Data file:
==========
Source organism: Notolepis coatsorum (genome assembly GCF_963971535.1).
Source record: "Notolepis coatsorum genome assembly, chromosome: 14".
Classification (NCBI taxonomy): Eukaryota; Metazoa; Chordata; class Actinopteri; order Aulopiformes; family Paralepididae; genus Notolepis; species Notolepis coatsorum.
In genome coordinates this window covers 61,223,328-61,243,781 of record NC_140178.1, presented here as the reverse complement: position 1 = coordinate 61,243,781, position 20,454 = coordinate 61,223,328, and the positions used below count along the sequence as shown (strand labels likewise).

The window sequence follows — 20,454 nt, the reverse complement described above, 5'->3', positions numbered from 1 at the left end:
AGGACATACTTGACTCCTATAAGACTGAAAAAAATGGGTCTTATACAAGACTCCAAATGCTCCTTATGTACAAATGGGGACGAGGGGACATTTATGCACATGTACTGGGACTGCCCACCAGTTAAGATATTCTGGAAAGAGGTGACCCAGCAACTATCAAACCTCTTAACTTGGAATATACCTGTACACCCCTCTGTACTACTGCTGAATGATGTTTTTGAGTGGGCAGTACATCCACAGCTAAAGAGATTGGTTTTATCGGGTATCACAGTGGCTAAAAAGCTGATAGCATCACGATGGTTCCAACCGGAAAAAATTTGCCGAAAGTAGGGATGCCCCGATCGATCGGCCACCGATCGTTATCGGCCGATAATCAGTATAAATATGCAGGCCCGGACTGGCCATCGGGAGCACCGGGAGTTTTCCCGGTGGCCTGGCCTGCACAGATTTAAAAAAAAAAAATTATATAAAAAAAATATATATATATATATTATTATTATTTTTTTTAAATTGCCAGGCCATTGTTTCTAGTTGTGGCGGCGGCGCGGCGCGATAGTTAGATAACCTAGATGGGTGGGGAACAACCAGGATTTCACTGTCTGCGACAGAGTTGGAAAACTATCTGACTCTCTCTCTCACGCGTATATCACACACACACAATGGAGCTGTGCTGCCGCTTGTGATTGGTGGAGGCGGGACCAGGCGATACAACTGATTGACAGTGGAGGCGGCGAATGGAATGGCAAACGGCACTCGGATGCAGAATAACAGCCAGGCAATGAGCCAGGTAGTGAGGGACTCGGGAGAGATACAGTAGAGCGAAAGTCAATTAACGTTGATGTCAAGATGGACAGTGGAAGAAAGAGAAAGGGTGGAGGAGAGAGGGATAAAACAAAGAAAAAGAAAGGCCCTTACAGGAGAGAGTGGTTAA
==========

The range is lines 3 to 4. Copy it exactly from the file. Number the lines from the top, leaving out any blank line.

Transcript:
Classification (NCBI taxonomy): Eukaryota; Metazoa; Chordata; class Actinopteri; order Aulopiformes; family Paralepididae; genus Notolepis; species Notolepis coatsorum.
In genome coordinates this window covers 61,223,328-61,243,781 of record NC_140178.1, presented here as the reverse complement: position 1 = coordinate 61,243,781, position 20,454 = coordinate 61,223,328, and the positions used below count along the sequence as shown (strand labels likewise).